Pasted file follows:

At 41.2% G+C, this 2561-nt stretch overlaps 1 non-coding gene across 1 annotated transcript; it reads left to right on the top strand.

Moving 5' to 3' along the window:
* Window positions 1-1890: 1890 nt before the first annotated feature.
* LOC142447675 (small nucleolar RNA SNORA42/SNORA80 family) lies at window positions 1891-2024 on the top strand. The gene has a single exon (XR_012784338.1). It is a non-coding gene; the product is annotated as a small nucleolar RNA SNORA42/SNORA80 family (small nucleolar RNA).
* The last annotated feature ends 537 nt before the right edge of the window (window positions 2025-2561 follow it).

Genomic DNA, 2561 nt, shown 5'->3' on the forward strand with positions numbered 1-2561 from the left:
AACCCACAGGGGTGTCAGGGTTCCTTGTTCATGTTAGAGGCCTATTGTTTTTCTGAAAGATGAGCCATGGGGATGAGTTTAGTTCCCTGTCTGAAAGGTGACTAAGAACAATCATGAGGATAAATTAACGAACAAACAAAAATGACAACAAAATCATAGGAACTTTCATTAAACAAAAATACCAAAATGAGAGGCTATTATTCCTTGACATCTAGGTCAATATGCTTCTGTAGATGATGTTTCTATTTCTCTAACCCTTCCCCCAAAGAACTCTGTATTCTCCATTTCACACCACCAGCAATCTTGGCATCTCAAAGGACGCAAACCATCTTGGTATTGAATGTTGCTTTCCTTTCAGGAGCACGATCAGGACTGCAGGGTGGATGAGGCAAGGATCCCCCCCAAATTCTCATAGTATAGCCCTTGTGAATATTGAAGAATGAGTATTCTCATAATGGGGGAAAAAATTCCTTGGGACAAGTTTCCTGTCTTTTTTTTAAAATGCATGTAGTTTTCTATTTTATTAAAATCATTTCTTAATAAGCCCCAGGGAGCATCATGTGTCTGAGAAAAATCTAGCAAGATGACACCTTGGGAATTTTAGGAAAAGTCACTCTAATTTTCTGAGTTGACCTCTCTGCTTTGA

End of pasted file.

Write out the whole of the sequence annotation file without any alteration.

At 41.2% G+C, this 2561-nt stretch overlaps 1 non-coding gene across 1 annotated transcript; it reads left to right on the top strand.

Moving 5' to 3' along the window:
* Window positions 1-1890: 1890 nt before the first annotated feature.
* LOC142447675 (small nucleolar RNA SNORA42/SNORA80 family) lies at window positions 1891-2024 on the top strand. The gene has a single exon (XR_012784338.1). It is a non-coding gene; the product is annotated as a small nucleolar RNA SNORA42/SNORA80 family (small nucleolar RNA).
* The last annotated feature ends 537 nt before the right edge of the window (window positions 2025-2561 follow it).

Genomic DNA, 2561 nt, shown 5'->3' on the forward strand with positions numbered 1-2561 from the left:
AACCCACAGGGGTGTCAGGGTTCCTTGTTCATGTTAGAGGCCTATTGTTTTTCTGAAAGATGAGCCATGGGGATGAGTTTAGTTCCCTGTCTGAAAGGTGACTAAGAACAATCATGAGGATAAATTAACGAACAAACAAAAATGACAACAAAATCATAGGAACTTTCATTAAACAAAAATACCAAAATGAGAGGCTATTATTCCTTGACATCTAGGTCAATATGCTTCTGTAGATGATGTTTCTATTTCTCTAACCCTTCCCCCAAAGAACTCTGTATTCTCCATTTCACACCACCAGCAATCTTGGCATCTCAAAGGACGCAAACCATCTTGGTATTGAATGTTGCTTTCCTTTCAGGAGCACGATCAGGACTGCAGGGTGGATGAGGCAAGGATCCCCCCCAAATTCTCATAGTATAGCCCTTGTGAATATTGAAGAATGAGTATTCTCATAATGGGGGAAAAAATTCCTTGGGACAAGTTTCCTGTCTTTTTTTTAAAATGCATGTAGTTTTCTATTTTATTAAAATCATTTCTTAATAAGCCCCAGGGAGCATCATGTGTCTGAGAAAAATCTAGCAAGATGACACCTTGGGAATTTTAGGAAAAGTCACTCTAATTTTCTGAGTTGACCTCTCTGCTTTGA